So there’s life in luxury yet? 

“Oh definitely!” says Dr. Cattaneo. “We’ll see collaborations with artists and co-branding becoming more and more prevalent [think: Balenciaga and Gucci; Prada and Raf Simons], massive growth of pre-owned luxury, both promoted by the brands themselves and through third-party platforms, and strong acceleration on sustainable products and experiences.” 

Speaking of sustainability, this is one area in which the luxury market has really had to pull its (cashmere) socks up. Thankfully, creative solutions now abound. 

“Traditionally, luxury and sustainability were considered incompatible,” recognizes Dr. Cattaneo. “But this is no longer the case. From mushroom-based Mylo to cactus-based materials, vegan leathers are fast becoming a real alternative to both genuine and petrol-based PVC leathers in the industry.  

“Meanwhile, Tiffany has launched its Diamond Source initiative, committing to sharing the source of all new stones, using blockchains to establish chains of custody. And Pioneer luxury hotels are aiming to become carbon-neutral properties, using alternative energy resources and recyclable, eco-friendly, and locally-sourced building materials. In hospitality in general, a number of energy-saving devices, such as smart windows and kinetic carpets, will lead green transformation.” 

Top Five Jobs You Didn’t Know Existed in Luxury 

 

Authenticity expert  

Making sure valuable items are indeed valuable – and genuine. Think handbags, art and watches, among many other pieces. 

 

Trend forecaster 

With strong research skills and a finger on the pulse, forecasters are able to point brands and organizations in the right direction, and help them stay one step ahead.  

 

Supply chain analyst 

A particular concern at the moment, given challenges posed by Brexit in the UK, trade sanctions in the US and general residual complications caused by the pandemic worldwide, supply chain analysts are natural problem-solvers, who identify solutions and opportunities to improve logistics and supply and demand issues.  

 

Sustainability officer 

Increasingly crucial to the success of luxury brands (and to the planet, of course), sustainability officers keep products and processes in check, and advise on better and more ethical means of production. 

 

Fashion psychologist  

Understanding consumer thinking and behavior can make or break a collection, and designers and brands are increasingly relying on the insights of a psychologist to shape their ideas.  

With so much innovation shaking up the industry, and 2020’s reset still making waves, a career in luxury has never seemed more exciting or lucrative. If you’re fascinated and intrigued, you’re not alone – Dr. Cattaneo is working hard to meet demand and introduce a new, dedicated course at César Ritz Colleges, catering to anyone interested in making it in luxury.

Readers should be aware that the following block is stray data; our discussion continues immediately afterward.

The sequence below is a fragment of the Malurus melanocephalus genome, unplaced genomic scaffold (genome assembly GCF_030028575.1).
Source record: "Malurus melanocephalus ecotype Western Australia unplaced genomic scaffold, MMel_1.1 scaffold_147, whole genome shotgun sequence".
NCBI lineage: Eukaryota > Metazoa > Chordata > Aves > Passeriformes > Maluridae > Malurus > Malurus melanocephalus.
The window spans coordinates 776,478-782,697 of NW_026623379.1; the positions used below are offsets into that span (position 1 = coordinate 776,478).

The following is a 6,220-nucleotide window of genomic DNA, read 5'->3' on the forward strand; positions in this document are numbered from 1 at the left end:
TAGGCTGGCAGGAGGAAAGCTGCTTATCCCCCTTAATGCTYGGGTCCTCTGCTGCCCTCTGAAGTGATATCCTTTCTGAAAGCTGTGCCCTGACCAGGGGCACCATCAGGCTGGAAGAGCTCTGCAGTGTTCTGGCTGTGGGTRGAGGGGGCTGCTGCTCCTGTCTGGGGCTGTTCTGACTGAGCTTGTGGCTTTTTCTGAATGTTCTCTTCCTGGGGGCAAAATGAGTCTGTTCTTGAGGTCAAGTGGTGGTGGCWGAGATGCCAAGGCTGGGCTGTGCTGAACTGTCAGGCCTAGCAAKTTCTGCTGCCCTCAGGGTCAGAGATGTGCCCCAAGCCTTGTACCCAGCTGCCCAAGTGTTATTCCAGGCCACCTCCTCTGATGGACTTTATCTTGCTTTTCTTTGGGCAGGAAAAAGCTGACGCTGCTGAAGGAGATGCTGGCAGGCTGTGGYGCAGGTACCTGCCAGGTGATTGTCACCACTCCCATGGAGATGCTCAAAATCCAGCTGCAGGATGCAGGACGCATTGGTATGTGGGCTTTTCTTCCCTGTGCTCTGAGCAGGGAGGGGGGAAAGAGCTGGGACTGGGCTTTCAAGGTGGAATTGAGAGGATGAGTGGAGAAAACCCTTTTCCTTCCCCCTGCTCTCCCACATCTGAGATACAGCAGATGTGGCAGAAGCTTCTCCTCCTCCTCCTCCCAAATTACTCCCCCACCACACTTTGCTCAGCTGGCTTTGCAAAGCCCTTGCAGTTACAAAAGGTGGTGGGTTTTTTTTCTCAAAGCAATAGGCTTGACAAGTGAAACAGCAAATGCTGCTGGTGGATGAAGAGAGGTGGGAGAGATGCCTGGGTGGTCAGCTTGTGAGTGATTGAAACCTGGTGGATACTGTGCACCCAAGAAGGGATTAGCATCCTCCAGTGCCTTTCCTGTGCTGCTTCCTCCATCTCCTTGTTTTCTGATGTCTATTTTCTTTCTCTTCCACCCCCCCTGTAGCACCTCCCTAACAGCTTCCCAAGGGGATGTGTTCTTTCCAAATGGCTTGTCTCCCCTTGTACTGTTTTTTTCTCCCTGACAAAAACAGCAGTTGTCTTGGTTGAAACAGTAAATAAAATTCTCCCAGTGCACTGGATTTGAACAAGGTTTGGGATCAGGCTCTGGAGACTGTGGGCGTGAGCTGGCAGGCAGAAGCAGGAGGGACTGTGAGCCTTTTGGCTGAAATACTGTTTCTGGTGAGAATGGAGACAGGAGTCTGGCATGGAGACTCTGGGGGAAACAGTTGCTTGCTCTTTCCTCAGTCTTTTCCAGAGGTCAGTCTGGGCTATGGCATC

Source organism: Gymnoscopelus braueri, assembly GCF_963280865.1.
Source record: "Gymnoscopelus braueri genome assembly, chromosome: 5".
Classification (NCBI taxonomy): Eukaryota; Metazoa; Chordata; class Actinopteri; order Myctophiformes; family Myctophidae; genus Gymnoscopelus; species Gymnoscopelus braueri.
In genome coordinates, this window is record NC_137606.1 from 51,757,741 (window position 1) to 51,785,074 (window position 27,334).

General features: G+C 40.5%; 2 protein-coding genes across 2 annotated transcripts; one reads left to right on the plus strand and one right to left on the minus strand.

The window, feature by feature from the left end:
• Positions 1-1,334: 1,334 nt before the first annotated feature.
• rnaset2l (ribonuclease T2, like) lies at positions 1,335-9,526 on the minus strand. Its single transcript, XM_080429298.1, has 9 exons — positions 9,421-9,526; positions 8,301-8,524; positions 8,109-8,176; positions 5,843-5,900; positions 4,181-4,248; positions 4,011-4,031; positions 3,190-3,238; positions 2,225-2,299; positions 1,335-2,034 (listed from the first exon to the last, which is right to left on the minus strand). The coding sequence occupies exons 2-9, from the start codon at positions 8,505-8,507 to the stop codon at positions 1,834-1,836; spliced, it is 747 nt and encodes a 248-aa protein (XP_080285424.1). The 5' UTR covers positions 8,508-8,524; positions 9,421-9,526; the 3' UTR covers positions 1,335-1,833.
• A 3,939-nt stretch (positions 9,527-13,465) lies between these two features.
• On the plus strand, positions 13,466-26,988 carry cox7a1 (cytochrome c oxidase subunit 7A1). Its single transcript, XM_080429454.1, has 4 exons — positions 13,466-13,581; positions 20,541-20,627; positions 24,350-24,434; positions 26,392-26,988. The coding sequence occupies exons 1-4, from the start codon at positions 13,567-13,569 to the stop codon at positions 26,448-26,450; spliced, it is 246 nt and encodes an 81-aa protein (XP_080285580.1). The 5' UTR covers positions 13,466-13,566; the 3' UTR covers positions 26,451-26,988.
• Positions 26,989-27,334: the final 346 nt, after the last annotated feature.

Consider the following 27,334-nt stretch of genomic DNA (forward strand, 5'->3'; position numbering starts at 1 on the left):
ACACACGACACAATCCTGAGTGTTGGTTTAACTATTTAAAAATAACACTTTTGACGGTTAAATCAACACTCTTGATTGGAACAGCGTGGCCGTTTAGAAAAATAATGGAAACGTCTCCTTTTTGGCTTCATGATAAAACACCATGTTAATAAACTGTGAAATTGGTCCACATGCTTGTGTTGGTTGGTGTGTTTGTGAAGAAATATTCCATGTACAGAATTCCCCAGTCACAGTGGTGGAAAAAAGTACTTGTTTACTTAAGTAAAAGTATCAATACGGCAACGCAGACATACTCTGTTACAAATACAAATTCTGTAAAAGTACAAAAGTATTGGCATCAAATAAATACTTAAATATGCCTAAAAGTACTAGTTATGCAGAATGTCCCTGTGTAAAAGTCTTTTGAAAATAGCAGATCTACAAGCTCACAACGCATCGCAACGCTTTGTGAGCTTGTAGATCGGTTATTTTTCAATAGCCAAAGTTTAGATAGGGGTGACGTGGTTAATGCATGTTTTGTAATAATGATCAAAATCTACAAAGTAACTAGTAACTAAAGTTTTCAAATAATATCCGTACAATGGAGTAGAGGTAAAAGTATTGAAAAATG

“I’m starting with a series of masterclasses, which will be offered to all students this term, and I’m working on an immersive luxury experience, with company visits and distinguished guest speakers, to be launched in 2022,” she reveals. “Ultimately, I would like to develop programs at BA and master’s level, with a specific luxury focus.” 

And what lies beyond study? With the right tools, where could your career in luxury take you? 

“You could, of course, go down the typical route, and work for one of the big groups (LVMHKering or Richemont) but there are luxury start-ups to consider too, conquering niches in personalized cosmetics, sustainable accessories, hospitality and eco-tourism. The art world is also an interesting area to explore and luxury senior living is a booming market!”  

(Incidentally, you’d be well-prepared for the latter, given our focus on experiential learning: we cover training in senior living, and have students don a heavy suit to simulate the physical effects of aging, to give them an understanding of the community’s needs.) 

In any case, luxury is evolving – and it’s an evolution that’s been happening for a long time. Your future role might not even exist yet. 

“There was a shift from luxury products to luxury experiences in progress pre-pandemic, which has really taken hold post lockdown, as consumers are eager to travel again and combine relaxation or adventure with wellness,” Dr. Cattaneo says. “Virtual reality will be used more and more in hospitality to allow potential customers to ‘see’ and ‘try’ their experience before they book. There’s a real opportunity to make your mark.”   

And, finally, in case you’re wondering – what’s Dr. Cattaneo’s idea of luxury? 

“I’m a bit of a foodie,” she admits. “So fine dining is my luxury. I will be attending a number of Sapori Ticino events in the coming weeks.” 

Bon appétit! We’ll have the (sustainable) caviar please… 

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By Swiss Education Group